If they can solve a problem, they are willing and able. If they can’t solve a problem, they radio the appropriate team member and the original team member moves on to the next call. Let’s look at the flow of a service event and view it from both points of view.

Sheila’s an elite player with two hours of playtime. She settles on a game, buys in and begins to play. She is playing on a dollar stepper in the nonsmoking section when the machine locks up with a reel tilt. Sheila is pretty sure she knows why the game stopped since the reel strip actually came loose and is jammed against the glass. She immediately looks for a slot person to help her but can’t see anyone and is afraid to leave her machine because she has credits on the meter. Time of play stoppage: 12:45 p.m.

Ben, the slot floor person in her section, sees Sheila’s candle immediately from across the section and starts toward it. Along the way, however, he answers several service lights and watches a machine for a player who needs to hit the cash machine. When Ben finally arrives at Sheila’s machine, he sees that the reel strip has come loose and immediately calls Bill, a slot technician, as property rules do not allow him to fix this sort of issue. So, he informs Sheila that he has called a technician and that Bill will arrive shortly. Time of completion by Ben: 12:52 p.m.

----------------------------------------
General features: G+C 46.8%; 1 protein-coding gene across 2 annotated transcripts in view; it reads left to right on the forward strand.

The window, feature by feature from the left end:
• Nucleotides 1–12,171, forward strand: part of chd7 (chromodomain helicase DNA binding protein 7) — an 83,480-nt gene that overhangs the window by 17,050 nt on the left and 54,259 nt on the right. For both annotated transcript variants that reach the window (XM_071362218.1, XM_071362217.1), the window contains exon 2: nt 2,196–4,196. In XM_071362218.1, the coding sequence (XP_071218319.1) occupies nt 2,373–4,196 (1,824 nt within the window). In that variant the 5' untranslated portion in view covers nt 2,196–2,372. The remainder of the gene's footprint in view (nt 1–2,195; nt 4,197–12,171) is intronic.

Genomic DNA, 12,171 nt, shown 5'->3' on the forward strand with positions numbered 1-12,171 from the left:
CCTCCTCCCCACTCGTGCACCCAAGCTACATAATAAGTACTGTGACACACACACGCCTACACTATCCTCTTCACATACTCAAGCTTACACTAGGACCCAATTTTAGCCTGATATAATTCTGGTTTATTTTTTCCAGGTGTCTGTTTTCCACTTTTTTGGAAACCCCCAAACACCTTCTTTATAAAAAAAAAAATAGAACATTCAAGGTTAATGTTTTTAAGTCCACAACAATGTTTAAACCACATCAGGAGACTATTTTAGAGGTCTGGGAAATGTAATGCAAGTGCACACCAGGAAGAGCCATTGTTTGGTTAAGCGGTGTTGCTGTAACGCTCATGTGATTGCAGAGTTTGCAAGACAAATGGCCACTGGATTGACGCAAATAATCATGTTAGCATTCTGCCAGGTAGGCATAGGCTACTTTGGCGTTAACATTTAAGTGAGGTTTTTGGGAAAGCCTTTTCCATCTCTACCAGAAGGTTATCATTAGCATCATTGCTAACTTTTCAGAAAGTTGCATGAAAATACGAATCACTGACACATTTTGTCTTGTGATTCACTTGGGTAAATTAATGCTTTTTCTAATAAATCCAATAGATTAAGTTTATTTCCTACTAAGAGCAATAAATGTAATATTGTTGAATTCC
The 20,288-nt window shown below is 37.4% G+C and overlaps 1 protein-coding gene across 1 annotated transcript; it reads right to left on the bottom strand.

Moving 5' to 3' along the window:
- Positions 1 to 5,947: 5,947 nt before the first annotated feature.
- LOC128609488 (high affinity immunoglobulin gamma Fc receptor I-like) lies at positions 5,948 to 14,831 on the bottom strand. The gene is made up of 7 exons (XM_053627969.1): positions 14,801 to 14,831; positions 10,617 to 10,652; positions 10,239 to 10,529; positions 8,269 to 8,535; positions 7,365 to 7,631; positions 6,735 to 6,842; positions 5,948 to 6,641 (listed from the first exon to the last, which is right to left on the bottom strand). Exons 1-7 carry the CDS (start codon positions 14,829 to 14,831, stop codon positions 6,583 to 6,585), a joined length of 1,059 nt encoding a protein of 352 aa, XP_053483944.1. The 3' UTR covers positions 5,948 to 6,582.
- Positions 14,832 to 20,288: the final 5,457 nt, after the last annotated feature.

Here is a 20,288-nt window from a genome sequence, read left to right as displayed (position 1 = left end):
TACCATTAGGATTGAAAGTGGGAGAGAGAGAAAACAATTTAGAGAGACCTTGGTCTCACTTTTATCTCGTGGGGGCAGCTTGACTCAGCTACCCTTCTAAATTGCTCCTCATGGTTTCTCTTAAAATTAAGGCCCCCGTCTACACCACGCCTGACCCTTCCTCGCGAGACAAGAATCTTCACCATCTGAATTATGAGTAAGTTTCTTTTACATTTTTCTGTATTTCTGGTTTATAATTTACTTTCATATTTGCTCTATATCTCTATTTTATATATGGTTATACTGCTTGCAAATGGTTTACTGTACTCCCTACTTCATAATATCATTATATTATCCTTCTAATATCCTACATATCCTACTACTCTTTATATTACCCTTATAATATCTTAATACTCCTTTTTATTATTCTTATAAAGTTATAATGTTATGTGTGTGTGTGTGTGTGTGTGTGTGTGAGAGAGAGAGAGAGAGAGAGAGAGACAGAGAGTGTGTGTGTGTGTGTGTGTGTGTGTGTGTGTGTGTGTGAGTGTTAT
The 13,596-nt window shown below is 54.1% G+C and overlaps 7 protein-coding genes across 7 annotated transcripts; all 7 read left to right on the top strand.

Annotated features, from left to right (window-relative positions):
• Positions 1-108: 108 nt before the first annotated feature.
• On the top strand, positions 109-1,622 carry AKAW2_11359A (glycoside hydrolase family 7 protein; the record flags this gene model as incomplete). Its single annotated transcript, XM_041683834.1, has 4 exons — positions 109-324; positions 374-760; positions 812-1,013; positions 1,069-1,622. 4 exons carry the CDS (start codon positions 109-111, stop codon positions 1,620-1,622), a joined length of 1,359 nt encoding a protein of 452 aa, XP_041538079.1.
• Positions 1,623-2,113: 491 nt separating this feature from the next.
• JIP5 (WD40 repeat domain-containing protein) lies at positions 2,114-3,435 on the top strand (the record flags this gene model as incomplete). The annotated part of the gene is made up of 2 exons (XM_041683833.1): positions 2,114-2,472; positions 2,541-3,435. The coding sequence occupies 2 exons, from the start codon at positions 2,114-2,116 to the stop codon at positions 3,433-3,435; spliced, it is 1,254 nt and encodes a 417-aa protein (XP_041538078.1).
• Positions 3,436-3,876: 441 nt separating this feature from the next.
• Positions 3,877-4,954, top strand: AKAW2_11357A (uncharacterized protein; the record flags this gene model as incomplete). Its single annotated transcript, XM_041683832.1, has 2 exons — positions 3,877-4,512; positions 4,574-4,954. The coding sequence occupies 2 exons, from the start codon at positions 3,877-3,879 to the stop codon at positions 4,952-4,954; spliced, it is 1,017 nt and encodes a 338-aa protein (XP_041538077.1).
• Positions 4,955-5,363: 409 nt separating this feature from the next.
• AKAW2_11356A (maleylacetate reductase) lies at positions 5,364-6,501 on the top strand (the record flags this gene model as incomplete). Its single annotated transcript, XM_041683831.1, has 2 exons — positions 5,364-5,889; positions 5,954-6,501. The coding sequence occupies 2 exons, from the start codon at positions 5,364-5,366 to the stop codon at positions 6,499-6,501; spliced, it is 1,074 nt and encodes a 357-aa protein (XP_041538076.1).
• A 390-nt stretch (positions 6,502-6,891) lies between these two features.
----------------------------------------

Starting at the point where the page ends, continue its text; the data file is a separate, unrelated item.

Bill is servicing another machine six banks away. He is in the middle of replacing a monitor and needs to finish the task in order to secure the machine. He finishes the replacement, signs the MEAL, closes the door and hustles to Sheila’s machine. Time of arrival: 1 p.m.